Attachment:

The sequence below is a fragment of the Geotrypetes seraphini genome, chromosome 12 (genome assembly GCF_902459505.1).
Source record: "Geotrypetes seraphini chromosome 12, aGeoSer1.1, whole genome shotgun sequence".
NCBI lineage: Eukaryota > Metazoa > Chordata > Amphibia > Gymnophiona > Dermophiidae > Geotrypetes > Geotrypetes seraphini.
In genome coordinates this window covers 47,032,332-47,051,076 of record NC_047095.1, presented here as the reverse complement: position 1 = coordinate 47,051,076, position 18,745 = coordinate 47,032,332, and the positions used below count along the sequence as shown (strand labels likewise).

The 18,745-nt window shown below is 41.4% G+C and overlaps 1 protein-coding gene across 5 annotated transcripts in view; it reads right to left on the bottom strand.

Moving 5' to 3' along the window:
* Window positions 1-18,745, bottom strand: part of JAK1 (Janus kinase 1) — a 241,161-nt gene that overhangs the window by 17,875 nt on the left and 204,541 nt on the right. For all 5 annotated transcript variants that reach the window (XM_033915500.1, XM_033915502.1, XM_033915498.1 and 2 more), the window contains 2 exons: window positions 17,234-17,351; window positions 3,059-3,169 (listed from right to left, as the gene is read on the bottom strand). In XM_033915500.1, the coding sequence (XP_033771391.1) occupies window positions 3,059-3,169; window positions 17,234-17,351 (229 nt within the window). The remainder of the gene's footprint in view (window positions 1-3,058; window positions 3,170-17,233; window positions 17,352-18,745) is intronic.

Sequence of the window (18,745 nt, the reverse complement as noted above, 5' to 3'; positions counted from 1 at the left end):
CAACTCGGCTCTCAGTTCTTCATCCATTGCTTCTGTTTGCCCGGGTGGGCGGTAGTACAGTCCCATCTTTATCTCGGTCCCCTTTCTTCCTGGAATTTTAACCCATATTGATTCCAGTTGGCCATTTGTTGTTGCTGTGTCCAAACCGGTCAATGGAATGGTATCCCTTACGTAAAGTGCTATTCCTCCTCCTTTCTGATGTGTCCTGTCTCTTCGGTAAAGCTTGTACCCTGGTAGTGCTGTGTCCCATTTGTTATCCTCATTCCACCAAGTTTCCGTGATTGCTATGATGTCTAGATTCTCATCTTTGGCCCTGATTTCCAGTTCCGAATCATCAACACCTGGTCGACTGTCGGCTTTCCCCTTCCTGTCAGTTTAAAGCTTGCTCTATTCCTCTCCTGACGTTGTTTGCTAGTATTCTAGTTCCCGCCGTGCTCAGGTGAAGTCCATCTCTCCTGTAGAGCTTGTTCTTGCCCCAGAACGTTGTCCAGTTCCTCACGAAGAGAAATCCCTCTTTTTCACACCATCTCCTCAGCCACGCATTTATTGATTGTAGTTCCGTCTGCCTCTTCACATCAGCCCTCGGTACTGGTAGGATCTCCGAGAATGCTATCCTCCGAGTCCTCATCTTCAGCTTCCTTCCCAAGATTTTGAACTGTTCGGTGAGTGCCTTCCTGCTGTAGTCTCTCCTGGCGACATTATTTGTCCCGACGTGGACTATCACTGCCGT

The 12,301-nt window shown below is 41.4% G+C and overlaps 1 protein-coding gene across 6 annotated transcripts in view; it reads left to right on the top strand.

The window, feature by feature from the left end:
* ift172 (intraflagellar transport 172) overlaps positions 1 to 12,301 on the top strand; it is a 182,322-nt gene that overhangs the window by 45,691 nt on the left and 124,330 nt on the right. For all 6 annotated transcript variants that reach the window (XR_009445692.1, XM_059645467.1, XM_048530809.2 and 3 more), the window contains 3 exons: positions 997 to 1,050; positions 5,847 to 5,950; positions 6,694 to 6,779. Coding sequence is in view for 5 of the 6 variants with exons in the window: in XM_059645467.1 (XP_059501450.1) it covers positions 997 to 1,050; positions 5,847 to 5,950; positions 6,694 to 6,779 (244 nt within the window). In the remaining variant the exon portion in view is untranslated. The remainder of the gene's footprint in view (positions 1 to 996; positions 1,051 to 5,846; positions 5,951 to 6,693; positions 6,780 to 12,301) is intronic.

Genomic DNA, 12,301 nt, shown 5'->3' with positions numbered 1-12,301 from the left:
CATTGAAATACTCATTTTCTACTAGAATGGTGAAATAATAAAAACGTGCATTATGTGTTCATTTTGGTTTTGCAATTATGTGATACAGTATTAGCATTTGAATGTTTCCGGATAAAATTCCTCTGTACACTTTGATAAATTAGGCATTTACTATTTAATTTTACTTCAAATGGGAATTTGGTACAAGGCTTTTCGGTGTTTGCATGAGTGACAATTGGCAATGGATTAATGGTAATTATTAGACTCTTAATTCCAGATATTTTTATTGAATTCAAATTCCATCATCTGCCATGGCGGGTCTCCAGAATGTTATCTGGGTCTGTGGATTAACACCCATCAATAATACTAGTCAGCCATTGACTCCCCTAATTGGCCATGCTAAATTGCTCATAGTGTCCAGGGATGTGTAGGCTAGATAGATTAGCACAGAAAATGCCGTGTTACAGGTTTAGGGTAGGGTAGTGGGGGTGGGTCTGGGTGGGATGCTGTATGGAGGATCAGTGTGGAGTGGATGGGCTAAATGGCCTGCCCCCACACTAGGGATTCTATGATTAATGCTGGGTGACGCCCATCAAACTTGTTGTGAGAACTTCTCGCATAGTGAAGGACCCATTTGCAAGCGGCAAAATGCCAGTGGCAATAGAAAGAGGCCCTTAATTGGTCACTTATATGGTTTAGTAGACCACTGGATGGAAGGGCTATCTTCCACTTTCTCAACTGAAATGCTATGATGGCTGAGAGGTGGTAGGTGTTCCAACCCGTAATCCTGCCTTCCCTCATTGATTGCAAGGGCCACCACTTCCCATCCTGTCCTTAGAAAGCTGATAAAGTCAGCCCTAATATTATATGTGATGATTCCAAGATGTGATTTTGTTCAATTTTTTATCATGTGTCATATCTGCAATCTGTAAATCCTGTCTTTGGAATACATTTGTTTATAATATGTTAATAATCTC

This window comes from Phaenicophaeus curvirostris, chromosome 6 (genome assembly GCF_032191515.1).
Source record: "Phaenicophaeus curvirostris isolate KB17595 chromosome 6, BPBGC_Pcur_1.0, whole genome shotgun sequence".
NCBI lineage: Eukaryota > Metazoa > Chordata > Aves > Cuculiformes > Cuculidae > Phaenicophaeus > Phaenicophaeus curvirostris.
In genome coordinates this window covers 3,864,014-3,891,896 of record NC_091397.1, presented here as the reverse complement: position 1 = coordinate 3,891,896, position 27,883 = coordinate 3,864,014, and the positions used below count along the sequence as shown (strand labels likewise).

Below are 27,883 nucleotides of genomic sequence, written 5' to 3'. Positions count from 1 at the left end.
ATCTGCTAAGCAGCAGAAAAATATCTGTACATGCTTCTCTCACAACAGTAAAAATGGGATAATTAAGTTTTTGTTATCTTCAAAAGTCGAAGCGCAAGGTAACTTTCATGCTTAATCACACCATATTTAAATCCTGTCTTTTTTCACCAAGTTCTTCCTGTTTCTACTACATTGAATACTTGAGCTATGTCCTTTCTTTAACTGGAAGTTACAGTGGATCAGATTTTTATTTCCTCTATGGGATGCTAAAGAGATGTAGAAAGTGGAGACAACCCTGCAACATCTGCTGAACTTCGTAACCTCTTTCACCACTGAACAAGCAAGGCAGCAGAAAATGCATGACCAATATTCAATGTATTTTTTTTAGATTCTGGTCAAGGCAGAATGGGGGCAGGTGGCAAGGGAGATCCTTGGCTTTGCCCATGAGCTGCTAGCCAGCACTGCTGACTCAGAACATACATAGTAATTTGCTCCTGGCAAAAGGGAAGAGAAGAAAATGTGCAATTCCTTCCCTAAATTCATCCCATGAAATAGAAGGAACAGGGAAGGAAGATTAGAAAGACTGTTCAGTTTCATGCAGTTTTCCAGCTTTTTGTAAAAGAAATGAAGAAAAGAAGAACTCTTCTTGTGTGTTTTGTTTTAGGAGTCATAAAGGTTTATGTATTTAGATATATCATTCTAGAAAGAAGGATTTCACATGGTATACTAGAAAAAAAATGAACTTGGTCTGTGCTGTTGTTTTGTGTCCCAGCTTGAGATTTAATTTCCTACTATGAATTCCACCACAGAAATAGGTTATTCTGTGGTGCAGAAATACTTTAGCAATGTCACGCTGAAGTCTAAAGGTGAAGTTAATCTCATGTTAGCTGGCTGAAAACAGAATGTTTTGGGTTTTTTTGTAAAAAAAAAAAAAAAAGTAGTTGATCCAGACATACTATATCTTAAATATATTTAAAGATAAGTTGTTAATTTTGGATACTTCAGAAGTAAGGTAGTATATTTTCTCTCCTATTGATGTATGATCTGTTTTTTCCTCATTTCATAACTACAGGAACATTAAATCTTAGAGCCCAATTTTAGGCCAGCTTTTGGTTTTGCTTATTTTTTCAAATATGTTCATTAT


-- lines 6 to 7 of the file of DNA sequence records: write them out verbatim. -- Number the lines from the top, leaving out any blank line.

Moving 5' to 3' along the window:
* Window positions 1-18,745, bottom strand: part of JAK1 (Janus kinase 1) — a 241,161-nt gene that overhangs the window by 17,875 nt on the left and 204,541 nt on the right. For all 5 annotated transcript variants that reach the window (XM_033915500.1, XM_033915502.1, XM_033915498.1 and 2 more), the window contains 2 exons: window positions 17,234-17,351; window positions 3,059-3,169 (listed from right to left, as the gene is read on the bottom strand). In XM_033915500.1, the coding sequence (XP_033771391.1) occupies window positions 3,059-3,169; window positions 17,234-17,351 (229 nt within the window). The remainder of the gene's footprint in view (window positions 1-3,058; window positions 3,170-17,233; window positions 17,352-18,745) is intronic.